In order to sue someone for an accident, you have to prove that they were negligent. Negligence is the legal term for saying someone is responsible for an accident because their actions, or lack thereof, caused the incident. If you can prove negligence, you have the right to compensation for your injuries (and you aren’t more than 50% responsible). You also have the right to have a personal injury attorney help you prove your case.
How Do You Prove Negligence in an Injury Case?
In order to prove negligence in an injury case, you need to prove each of the elements of negligence. Elements are essentially requirements. For example, the elements of practicing law here in Texas are obtaining a doctor of jurisprudence degree from an accredited law school, passing the Texas bar exam, and maintain active status with the State Bar of Texas.
The burden of proof in a negligence case is the preponderance of the evidence. That means you have to prove that there’s more than a 50% chance that what you’re saying is true. You have to meet the burden of proof for every element in your case.
What Are the 4 Required Elements to Prove Negligence?
There are 4 elements in a negligence case. That means you have to prove 4 things to win your personal injury claim.
1. The Existence of a Legal Duty or Duty of Care (“Duty”)
The first element is that the defendant had a duty of care to you. Legal duty isn’t actually a very technical term. It can be boiled down to “don’t do things that can get someone hurt.” The legal duty in a car accident case is to drive carefully. In a slip and fall case, it’s for the store to keep their floors dry, or to warn customers of wet or other dangerous conditions. The question is, what would a reasonable person do to prevent accidents?
2. Breach of That Duty (“Breach”)
The next element is that the defendant breached the legal duty. This could be either that they did something or they didn’t do something. In a car accident case, it might be that they were speeding or distracted by their cell phone. If your toddler was injured at a daycare, it might mean that the daycare staff didn’t provide adequate supervision. This is also known as failing to exercise reasonable care.
3. You Were Injured (“Damages”)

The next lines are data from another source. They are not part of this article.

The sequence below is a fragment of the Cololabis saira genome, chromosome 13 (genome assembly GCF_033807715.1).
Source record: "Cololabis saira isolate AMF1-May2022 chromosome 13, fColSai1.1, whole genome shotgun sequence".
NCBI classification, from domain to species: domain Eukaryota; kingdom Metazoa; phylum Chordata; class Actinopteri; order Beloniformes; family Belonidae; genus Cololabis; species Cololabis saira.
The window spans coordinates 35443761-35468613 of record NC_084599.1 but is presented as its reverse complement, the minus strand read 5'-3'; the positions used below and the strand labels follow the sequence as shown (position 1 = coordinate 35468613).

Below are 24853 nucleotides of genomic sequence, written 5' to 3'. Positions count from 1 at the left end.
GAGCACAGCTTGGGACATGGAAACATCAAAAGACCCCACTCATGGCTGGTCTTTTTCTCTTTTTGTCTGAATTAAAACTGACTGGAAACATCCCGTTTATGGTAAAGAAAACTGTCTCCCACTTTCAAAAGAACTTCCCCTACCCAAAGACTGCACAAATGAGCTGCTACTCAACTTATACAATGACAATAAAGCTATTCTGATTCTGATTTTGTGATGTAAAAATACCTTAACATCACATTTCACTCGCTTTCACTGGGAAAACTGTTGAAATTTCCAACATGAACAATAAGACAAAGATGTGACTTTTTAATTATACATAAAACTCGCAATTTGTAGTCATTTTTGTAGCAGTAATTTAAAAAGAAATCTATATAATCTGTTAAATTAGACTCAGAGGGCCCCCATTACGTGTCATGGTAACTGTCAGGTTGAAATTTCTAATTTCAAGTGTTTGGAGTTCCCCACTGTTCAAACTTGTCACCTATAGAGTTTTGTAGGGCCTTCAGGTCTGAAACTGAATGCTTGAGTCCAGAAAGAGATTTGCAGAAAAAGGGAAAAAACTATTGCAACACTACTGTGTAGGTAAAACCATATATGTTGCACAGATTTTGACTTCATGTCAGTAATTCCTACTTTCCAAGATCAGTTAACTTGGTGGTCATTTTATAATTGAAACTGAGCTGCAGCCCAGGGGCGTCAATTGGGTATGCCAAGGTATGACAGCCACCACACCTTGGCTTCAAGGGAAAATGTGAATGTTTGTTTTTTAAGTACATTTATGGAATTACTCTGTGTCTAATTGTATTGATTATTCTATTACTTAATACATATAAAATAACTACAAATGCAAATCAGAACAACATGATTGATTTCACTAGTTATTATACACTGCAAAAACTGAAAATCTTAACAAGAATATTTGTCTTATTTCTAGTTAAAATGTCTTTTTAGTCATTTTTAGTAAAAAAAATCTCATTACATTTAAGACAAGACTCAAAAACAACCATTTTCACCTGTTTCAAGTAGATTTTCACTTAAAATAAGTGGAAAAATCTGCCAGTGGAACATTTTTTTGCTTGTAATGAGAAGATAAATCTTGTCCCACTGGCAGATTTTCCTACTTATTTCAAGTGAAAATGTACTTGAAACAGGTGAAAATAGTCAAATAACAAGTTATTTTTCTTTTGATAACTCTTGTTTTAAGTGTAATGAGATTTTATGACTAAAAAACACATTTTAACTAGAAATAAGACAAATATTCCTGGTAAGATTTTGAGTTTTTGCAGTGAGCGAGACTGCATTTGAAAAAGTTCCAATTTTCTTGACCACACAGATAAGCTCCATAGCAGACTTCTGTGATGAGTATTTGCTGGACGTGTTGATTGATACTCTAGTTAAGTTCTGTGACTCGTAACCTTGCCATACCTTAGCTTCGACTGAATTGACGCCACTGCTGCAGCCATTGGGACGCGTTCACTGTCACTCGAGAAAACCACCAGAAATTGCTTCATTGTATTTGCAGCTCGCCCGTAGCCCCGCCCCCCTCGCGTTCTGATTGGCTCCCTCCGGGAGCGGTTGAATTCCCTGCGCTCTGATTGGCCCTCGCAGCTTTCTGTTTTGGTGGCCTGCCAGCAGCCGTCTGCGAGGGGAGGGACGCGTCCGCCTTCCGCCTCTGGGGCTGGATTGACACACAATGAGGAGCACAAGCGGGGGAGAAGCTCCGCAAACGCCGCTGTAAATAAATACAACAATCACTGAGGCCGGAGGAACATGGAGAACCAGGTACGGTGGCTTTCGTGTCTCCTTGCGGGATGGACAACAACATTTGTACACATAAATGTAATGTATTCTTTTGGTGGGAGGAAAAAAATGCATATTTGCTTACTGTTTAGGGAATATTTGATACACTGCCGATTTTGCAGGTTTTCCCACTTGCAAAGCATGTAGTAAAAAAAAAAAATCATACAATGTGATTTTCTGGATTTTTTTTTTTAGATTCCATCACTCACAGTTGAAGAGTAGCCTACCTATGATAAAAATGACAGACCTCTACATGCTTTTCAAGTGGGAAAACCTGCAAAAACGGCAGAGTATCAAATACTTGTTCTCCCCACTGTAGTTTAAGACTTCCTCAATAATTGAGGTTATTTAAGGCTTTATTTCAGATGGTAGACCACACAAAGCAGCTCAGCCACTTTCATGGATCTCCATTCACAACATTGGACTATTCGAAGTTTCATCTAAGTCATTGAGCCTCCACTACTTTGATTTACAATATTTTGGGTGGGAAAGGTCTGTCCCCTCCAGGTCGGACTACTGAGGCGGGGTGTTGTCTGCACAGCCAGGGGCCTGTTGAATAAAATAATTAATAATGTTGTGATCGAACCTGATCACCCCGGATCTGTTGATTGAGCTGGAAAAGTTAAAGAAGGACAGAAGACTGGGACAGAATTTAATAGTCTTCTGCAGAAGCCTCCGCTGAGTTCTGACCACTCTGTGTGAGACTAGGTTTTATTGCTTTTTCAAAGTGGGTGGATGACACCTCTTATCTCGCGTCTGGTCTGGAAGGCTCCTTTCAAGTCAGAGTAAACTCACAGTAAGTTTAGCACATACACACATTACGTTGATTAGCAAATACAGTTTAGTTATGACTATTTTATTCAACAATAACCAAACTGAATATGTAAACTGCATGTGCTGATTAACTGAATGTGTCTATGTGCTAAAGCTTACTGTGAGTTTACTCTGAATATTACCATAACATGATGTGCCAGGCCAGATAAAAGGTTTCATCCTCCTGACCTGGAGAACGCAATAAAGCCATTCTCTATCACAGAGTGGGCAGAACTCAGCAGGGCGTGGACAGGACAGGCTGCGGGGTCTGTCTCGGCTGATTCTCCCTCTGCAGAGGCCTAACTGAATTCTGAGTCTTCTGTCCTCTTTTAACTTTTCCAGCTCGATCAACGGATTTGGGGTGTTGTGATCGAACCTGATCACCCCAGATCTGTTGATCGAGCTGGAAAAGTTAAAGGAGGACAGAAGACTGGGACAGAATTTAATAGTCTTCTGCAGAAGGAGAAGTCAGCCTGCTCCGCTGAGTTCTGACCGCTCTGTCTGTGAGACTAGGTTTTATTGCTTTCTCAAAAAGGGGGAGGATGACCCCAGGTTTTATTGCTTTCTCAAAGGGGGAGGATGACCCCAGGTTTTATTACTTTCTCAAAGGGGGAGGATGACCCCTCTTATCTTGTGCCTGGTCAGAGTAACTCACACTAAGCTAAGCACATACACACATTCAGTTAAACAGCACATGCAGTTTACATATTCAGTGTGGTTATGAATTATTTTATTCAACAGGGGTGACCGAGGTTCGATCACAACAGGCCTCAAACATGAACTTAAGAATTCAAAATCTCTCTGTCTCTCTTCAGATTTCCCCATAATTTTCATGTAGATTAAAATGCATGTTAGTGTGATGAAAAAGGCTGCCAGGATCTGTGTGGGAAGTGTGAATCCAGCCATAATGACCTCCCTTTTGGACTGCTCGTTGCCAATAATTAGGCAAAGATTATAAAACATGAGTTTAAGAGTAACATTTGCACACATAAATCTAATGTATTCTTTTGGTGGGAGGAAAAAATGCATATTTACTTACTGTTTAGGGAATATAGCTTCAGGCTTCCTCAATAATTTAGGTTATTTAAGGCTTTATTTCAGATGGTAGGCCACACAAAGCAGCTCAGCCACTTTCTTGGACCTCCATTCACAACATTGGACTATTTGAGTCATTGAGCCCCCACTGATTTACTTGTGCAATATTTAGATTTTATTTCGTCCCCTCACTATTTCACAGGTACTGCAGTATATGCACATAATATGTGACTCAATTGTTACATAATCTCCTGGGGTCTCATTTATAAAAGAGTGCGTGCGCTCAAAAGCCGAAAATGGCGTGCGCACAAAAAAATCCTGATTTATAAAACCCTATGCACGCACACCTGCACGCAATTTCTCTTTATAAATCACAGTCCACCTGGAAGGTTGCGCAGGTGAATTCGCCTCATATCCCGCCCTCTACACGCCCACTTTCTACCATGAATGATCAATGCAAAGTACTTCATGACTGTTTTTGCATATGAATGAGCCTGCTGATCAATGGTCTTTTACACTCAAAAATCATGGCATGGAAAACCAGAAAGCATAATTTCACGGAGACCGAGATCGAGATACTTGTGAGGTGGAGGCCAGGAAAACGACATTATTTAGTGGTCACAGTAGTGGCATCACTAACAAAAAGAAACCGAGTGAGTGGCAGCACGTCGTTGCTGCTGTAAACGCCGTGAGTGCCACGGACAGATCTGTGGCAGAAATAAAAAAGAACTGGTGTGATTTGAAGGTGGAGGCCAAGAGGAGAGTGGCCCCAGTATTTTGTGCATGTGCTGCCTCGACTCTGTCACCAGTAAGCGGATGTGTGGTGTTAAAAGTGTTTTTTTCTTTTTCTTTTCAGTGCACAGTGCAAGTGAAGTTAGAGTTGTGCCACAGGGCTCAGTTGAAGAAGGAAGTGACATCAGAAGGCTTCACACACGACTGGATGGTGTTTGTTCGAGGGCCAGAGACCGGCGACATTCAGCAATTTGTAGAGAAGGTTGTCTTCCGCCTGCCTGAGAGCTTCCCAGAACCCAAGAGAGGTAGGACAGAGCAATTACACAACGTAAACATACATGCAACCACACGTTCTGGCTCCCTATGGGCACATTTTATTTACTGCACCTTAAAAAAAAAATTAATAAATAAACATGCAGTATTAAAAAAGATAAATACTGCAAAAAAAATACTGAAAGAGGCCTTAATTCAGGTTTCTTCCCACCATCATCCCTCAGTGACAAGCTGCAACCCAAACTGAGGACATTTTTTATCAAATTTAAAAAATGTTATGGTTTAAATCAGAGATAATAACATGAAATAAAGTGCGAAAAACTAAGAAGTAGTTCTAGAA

In order to have a personal injury lawsuit, you have to damages in the form of bodily injury. If someone acts dangerously, in a way that could have harmed you, you have the right to be angry. They may even have committed a criminal act you can call the police for, such as drunk driving. However, without an actual injury, you don’t have anything to sue for.
You have to be able to prove a financial loss because of your injury. Your financial loss can include your medical bills, your lost wages if you had to miss work, your lost future earnings if you were disabled and couldn’t return to the same job, or loss of enjoyment of your life if you could no longer participate in certain activities. In a wrongful death case, the damages might include paying off any medical bills, funeral expenses, loss of financial support, and loss of consortium. Damages for an accident can also include property damage as a result of the accident.
If you don’t have any financial losses, you don’t have a dollar amount to put on your lawsuit and wouldn’t be able to win anything in court.
4. The Defendant’s Breach Caused Your Injury (“Causation”)
You also have to prove that the defendant’s breach of their duty is what caused you to get hurt. For example, even in a murder trial where the defendant shot someone on video, they still have to bring in a doctor to testify that the gunshot is what caused the victim’s death. In many personal injury cases, causation is also an easy step. For example, if you break your arm falling on a wet floor in a store, it’s easy to show that your arm wasn’t broken before, it was broken in the fall, and it’s an injury people often get from falling.
There are two issues where proving causation might be difficult.
- Would the injury have happened anyway? For example, say a car with the right of way is driving over the speed limit when you pull out in front of them. Their defense is that they wouldn’t have been able to stop even if they were driving at the speed limit, so their breach of speeding laws didn’t cause your injury. You would have to prove that they would have been able to stop in time or that your injuries wouldn’t have been as bad if they hadn’t been speeding.
- Was there a proximate cause of an injury? Sometimes, the cause can be clear, such as a car crashing into another. But, what if you crash into a light pole just after avoiding an accident? If you crashed because you were trying to avoid the other car, they caused your injury. If you crashed just down the road because you were speeding or using your phone, the other car didn’t cause your injury, even if you did something like change lanes to avoid them.
How Do You Prove Someone is Negligent?
In order to prove that someone is negligent, you need to introduce evidence proving each of the 4 elements of negligence. This includes showing how and why your injuries happened, what your injuries were, and the dollar value of your damages.
In most cases, you will use a combination of witnesses to your accident, other evidence like photos and videos, and expert testimony from doctors or other people who can say why the defendant is responsible for the accident. An experienced personal injury trial lawyer will help you to identify and gather the evidence you need to prove your case.
Get Help from an Experienced Accident Lawyer.
If you’ve been injured by someone’s negligent actions, Terry Bryant Accident & Injury Law can help you prove your case. To learn more about what you need to do and what you can recover, call us now at (713) 973-8888 or toll-free 1 (800) 444-5000.